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Why People Fixate on True Crime Shows

Tens of millions of people devour true-crime shows on TV, cable, streaming services, radio, podcasts, and in books. This is deeply personal for author Lisa Nikolidakis and her 2022 book No One Crosses the Wolf. She was 27 in 2003, when her father murdered his girlfriend, her teenage daughter, and committed suicide. She experienced the inevitable trauma and "inherited his crime scene of a house." For 17 years she plodded along writing the book about her shock, confusion, and her emotional wounds.

In recent years she "escaped" from her "darkness" by watching endless streaming TV shows that depicted "bizarre murders, cults, kidnappings, rapes, conspiracies. Bodies dismembered and disappeared and defiled, eccentric townsfolk and investigators each with their own secrets.

The upside for this strange choice was that good usually wins, and there are heroes who pay a price. She writes:

I found comfort in following detectives and prosecutors who care. That’s it, really. Someone cared. In real life, we know this often isn’t the case. But fictional characters pursuing The Big Bad are so invested, they pay for it in their personal lives: failed marriages, mental breakdowns, angry children, demotion. They care at their own peril.

She admits: "I can’t stop asking why? When our world news is often so dark, why on earth do we seek out more?" Some of the common reasons:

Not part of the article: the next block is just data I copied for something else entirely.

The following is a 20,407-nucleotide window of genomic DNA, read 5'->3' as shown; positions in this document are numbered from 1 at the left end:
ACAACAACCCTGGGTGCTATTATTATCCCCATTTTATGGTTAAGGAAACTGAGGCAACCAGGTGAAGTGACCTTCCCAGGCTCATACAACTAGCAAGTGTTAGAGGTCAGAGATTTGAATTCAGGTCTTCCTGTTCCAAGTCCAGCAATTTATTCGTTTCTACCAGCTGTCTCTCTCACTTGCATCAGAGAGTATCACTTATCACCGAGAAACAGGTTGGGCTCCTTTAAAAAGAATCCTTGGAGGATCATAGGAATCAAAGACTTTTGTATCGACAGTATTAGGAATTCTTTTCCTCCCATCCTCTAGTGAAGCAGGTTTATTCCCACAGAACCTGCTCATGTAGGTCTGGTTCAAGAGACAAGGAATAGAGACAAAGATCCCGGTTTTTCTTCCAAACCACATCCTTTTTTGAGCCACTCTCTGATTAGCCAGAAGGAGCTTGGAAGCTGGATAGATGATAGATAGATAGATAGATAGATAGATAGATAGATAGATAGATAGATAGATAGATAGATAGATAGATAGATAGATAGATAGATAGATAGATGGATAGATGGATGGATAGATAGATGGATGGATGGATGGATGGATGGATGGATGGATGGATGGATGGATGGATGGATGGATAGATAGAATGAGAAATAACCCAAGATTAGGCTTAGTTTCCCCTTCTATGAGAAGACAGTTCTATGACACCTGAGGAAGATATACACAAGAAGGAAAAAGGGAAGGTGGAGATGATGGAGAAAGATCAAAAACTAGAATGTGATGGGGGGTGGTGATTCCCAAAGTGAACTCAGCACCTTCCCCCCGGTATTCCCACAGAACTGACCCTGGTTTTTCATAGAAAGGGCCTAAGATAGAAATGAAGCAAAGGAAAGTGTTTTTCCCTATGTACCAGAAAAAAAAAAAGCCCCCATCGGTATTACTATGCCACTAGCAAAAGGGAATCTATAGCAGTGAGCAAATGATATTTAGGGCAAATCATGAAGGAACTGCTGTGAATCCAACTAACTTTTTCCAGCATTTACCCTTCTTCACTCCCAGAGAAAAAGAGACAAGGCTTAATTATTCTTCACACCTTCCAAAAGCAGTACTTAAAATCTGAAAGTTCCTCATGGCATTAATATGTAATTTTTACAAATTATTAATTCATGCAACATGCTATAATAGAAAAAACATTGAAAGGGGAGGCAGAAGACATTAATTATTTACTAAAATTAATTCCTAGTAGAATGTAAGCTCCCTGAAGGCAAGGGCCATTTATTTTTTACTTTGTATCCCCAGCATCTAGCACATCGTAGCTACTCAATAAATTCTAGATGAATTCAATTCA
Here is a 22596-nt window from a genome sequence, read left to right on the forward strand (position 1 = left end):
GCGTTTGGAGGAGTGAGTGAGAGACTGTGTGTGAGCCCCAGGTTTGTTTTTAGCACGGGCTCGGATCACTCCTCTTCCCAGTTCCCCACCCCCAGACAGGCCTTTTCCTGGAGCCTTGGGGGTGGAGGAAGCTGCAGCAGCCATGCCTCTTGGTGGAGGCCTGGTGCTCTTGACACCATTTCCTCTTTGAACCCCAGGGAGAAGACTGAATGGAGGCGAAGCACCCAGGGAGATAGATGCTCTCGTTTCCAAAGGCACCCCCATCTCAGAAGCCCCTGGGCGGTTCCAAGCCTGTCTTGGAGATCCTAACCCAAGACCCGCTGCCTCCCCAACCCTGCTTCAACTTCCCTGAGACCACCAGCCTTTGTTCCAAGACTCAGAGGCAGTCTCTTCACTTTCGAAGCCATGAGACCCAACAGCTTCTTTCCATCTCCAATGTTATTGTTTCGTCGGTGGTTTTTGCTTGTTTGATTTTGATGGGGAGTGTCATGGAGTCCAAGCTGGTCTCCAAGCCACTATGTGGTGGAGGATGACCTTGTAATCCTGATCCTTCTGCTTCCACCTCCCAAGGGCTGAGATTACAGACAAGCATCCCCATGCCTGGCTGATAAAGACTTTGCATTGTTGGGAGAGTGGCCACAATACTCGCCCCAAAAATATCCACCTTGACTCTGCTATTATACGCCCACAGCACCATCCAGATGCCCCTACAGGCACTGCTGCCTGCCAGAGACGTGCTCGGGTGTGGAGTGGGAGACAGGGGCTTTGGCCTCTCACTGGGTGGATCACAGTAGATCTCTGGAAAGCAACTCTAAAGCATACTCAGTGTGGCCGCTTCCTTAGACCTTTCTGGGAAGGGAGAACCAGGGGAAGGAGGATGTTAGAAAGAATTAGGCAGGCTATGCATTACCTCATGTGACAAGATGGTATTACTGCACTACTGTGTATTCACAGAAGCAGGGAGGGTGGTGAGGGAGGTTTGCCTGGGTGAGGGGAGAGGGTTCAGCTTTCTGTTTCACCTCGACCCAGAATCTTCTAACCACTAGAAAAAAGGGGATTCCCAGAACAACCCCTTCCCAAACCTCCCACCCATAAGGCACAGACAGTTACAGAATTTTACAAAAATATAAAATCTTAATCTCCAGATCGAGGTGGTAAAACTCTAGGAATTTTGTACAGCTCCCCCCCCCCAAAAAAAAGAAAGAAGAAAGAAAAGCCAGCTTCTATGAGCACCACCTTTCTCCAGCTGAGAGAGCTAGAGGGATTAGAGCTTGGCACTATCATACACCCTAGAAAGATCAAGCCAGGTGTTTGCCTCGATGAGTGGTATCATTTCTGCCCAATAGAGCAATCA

Voyeurism is a cheap ticket to a thrill-ride – the allure of our own dark sides. There is also the “could I get away with it” curiosity. Would we make better criminals than the ones who are caught? The criminals fascinate us, and we get to peak in their doors from the safety of our triple bolted ones. The world may be dangerous, but there is comfort in our streaming safety. We remain safe.

Evil as entertainment remains deeply problematic, and it raises for me images of families attending public hangings. We look back at that as macabre spectacle, but I am not so sure that what we are doing now is all that different.

Possible Preaching Angles:

The popularity of true crime shows indicates the needs of human nature: 1) Vicarious sin - People delight in imagining themselves breaking the law and getting away with it. 2) Justice; Penalty for sin – People want to see justice done in an increasingly capricious world where criminals go free; 3) Protection and Comfort – We want to feel safe and protected even while entertaining ourselves with the danger of the world.

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